Eric Holder to Resign: Who Will Be the Next Attorney General?

After serving 5 ½ years as Attorney General, Eric Holder will formally announce his resignation later today at the White House. In addition to being the first African American Attorney General in U.S. history, he ranks as the fourth-longest tenured AG in history and also one of the few remaining Cabinet members from the beginning of the Obama administration.

His successor will need to be confirmed, and this could take some time. So who will be chosen to replace him?

NPR is reporting that “sources say a leading candidate for that job is Solicitor General Don Verrilli, the administration’s top representative to the Supreme Court and a lawyer whose judgment and discretion are prized in both DOJ and the White House.” Verilli is currently the 46th Solicitor General of the United States. His official biography on the DOJ page states that:

Verrilli previously served as Deputy Counsel to President Obama and as an Associate Deputy Attorney General in the U.S. Department of Justice. Prior to his government service, he was a partner for many years in Jenner & Block, and co-chaired the firm’s Supreme Court practice. He handled numerous cases in the Supreme Court and the courts of appeals, including MGM Studios, Inc. v. Grokster, which established that companies building businesses based on the unauthorized distribution of copyrighted works can be liable for inducing infringement; and Wiggins v. Smith, which established principles governing the right to effective assistance of counsel at capital sentencing.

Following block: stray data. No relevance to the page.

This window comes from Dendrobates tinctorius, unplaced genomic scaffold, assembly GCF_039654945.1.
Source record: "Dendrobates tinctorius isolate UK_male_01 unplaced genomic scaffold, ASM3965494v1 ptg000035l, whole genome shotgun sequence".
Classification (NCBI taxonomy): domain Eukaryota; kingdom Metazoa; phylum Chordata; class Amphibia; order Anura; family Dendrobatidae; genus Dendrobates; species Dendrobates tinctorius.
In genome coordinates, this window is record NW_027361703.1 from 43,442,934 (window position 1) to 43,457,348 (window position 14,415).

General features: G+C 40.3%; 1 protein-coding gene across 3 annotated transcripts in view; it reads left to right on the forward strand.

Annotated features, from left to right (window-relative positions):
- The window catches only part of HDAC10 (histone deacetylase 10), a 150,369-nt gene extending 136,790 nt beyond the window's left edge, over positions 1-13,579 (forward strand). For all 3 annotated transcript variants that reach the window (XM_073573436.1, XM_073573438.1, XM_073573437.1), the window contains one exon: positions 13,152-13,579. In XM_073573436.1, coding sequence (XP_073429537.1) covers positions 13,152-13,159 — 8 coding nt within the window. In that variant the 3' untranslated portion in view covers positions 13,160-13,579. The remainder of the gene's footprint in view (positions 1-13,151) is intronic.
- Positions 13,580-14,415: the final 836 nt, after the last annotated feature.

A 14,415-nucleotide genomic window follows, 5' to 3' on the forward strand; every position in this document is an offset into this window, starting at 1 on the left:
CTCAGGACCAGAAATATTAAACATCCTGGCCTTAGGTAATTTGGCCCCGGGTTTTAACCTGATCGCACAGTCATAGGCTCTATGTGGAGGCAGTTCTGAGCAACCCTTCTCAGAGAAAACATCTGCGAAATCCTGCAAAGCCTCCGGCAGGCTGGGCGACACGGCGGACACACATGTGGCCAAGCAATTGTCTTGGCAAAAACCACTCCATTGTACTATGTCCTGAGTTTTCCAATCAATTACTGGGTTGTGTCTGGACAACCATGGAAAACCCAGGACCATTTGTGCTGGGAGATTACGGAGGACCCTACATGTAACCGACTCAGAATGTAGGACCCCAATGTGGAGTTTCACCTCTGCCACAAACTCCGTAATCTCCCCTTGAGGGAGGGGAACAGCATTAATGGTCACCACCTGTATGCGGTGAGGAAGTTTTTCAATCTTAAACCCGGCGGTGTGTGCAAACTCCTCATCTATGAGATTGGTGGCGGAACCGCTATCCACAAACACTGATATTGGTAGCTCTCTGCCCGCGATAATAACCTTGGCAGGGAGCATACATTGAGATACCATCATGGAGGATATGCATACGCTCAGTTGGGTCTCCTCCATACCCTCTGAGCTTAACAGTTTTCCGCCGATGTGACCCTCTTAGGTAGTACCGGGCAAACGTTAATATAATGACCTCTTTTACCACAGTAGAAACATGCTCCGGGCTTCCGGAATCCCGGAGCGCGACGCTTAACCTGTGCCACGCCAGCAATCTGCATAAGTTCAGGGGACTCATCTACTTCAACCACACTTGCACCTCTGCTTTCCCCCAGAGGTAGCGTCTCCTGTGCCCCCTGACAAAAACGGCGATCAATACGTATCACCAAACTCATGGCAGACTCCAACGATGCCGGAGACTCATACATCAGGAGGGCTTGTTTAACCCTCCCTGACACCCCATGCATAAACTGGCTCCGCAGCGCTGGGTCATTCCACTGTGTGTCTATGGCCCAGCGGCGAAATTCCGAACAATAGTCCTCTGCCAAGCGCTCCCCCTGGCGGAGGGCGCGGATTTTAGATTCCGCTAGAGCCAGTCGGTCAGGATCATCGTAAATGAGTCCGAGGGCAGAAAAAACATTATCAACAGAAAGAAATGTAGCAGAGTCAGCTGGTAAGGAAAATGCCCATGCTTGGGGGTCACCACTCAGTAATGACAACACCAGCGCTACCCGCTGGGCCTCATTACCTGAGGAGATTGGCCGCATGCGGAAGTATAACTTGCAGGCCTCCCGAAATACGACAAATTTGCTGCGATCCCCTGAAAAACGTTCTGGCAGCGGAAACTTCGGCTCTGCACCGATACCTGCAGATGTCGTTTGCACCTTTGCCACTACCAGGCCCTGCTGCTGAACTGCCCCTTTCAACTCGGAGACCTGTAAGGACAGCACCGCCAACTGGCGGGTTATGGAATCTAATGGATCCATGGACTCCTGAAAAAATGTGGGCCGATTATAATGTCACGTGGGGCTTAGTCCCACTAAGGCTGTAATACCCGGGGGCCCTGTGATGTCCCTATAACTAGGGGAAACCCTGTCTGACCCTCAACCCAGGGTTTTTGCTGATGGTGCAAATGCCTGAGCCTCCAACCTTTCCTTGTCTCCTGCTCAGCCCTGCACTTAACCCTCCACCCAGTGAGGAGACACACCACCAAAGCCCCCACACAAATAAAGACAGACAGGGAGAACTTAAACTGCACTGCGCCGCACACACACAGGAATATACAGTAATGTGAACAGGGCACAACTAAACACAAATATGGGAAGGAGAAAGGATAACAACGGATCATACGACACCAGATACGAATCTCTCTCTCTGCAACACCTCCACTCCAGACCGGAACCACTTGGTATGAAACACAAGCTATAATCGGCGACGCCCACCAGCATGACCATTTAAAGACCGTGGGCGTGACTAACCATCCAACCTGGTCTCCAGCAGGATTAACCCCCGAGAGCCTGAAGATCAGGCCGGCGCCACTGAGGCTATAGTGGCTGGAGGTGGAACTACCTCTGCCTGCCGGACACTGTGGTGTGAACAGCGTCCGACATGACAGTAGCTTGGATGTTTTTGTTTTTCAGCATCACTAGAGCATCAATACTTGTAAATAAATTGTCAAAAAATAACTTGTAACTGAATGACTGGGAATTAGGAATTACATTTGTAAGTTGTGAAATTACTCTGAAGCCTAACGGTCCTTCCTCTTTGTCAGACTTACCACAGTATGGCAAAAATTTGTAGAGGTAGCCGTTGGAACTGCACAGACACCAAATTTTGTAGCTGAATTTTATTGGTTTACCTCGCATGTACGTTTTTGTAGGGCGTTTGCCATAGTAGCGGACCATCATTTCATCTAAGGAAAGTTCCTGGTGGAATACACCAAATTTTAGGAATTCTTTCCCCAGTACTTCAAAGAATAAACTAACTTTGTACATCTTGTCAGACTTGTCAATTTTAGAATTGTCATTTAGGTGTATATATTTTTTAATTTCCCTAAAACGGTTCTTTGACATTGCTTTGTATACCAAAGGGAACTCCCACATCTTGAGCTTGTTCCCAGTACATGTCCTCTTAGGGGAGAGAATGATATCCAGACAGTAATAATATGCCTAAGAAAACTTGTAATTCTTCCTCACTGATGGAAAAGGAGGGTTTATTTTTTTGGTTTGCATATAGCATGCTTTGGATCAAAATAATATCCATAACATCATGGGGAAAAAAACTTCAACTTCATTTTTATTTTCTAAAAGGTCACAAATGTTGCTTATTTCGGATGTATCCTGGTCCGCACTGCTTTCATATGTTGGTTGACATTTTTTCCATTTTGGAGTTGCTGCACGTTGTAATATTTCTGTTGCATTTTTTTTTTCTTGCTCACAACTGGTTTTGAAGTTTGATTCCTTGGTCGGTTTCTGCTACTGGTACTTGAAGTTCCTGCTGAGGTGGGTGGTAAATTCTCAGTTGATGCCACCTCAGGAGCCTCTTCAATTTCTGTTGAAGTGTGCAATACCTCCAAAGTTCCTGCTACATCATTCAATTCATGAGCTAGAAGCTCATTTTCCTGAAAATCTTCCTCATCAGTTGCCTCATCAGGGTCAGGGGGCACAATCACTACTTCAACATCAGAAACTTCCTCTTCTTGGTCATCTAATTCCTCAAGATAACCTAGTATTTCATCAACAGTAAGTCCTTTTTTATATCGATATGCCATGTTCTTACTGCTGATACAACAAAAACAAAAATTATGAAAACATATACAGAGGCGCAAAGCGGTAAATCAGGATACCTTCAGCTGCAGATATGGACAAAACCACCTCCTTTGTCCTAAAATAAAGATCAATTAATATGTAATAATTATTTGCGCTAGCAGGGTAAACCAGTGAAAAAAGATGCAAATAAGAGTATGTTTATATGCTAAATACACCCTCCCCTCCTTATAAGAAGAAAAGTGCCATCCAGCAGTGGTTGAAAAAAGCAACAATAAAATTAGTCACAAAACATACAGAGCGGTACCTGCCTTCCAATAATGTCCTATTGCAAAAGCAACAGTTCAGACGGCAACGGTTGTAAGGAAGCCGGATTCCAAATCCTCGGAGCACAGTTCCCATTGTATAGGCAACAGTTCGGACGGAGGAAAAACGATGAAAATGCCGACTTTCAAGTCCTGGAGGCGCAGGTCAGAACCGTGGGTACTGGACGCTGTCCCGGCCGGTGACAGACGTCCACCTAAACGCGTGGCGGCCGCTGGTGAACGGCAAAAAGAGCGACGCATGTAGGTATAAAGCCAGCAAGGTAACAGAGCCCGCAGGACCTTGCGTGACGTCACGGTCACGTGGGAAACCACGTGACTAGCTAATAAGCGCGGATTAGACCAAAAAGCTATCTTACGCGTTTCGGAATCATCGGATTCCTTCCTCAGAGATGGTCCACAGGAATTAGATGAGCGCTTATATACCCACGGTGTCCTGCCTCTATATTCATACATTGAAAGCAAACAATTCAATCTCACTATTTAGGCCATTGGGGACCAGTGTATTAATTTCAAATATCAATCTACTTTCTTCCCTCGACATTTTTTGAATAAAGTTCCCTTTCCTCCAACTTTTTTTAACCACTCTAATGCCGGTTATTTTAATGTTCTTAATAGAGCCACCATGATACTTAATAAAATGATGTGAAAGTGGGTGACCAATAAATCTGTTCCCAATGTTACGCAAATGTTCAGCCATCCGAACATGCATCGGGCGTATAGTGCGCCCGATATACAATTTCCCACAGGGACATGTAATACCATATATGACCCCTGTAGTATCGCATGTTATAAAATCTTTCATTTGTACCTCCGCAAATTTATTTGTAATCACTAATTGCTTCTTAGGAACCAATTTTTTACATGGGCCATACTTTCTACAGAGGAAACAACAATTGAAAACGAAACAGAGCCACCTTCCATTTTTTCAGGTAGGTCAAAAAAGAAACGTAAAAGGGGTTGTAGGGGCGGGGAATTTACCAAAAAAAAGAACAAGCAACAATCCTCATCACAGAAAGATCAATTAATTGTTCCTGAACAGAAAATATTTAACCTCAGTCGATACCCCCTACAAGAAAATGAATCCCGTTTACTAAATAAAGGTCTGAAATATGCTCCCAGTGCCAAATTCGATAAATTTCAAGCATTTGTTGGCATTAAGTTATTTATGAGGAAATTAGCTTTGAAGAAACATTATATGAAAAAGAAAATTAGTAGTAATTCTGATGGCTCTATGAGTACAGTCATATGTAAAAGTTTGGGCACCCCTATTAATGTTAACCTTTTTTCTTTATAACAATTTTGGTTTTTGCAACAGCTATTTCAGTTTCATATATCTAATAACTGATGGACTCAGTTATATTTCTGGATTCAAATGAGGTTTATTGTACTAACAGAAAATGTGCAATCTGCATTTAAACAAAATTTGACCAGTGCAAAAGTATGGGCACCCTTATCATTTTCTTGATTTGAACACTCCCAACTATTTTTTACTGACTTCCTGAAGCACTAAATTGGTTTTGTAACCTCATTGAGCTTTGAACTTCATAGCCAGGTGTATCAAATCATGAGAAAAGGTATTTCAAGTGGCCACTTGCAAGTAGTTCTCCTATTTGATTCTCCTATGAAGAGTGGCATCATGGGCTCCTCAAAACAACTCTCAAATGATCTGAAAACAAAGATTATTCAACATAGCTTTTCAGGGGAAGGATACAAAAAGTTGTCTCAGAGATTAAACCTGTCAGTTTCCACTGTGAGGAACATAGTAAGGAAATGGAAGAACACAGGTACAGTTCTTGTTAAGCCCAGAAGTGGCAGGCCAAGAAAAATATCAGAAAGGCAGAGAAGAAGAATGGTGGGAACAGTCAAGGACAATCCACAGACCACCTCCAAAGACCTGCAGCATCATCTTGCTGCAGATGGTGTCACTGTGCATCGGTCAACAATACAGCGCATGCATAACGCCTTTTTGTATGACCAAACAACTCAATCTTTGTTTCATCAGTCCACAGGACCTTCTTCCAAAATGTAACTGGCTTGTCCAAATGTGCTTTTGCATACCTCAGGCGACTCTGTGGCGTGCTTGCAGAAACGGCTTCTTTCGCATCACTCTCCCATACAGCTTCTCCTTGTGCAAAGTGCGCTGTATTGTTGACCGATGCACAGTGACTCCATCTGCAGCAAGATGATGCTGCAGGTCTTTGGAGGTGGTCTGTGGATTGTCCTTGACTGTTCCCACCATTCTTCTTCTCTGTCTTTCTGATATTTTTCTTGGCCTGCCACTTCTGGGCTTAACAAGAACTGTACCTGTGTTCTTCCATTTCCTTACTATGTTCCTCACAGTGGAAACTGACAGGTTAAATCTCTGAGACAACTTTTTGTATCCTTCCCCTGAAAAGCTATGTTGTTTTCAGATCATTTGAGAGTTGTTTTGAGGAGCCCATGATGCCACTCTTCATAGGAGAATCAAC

Verrilli maintained an active pro bono practice throughout his career in private practice, and received several awards for his efforts. He also taught First Amendment law as an adjunct professor at Georgetown University Law School from 1992 through 2008.

Verrilli received his undergraduate degree from Yale University and his J.D. from Columbia Law School, where he served as editor-in-chief of the Columbia Law Review. He served as a law clerk to the Honorable J. Skelly Wright of the United States Court of Appeals for the D.C. Circuit and to the Honorable William J. Brennan, Jr. of the United States Supreme Court.

Even assuming that the President taps Verilli to follow his old boss Holder, he may face an uphill battle from Senate Republicans. He is, after all, the man that NPR dubbed “the man behind the defense of Obama’s health law,” as having successfully argued the administration’s position for three days before the Supreme Court regarding the Patient Protection and Affordable Care Act.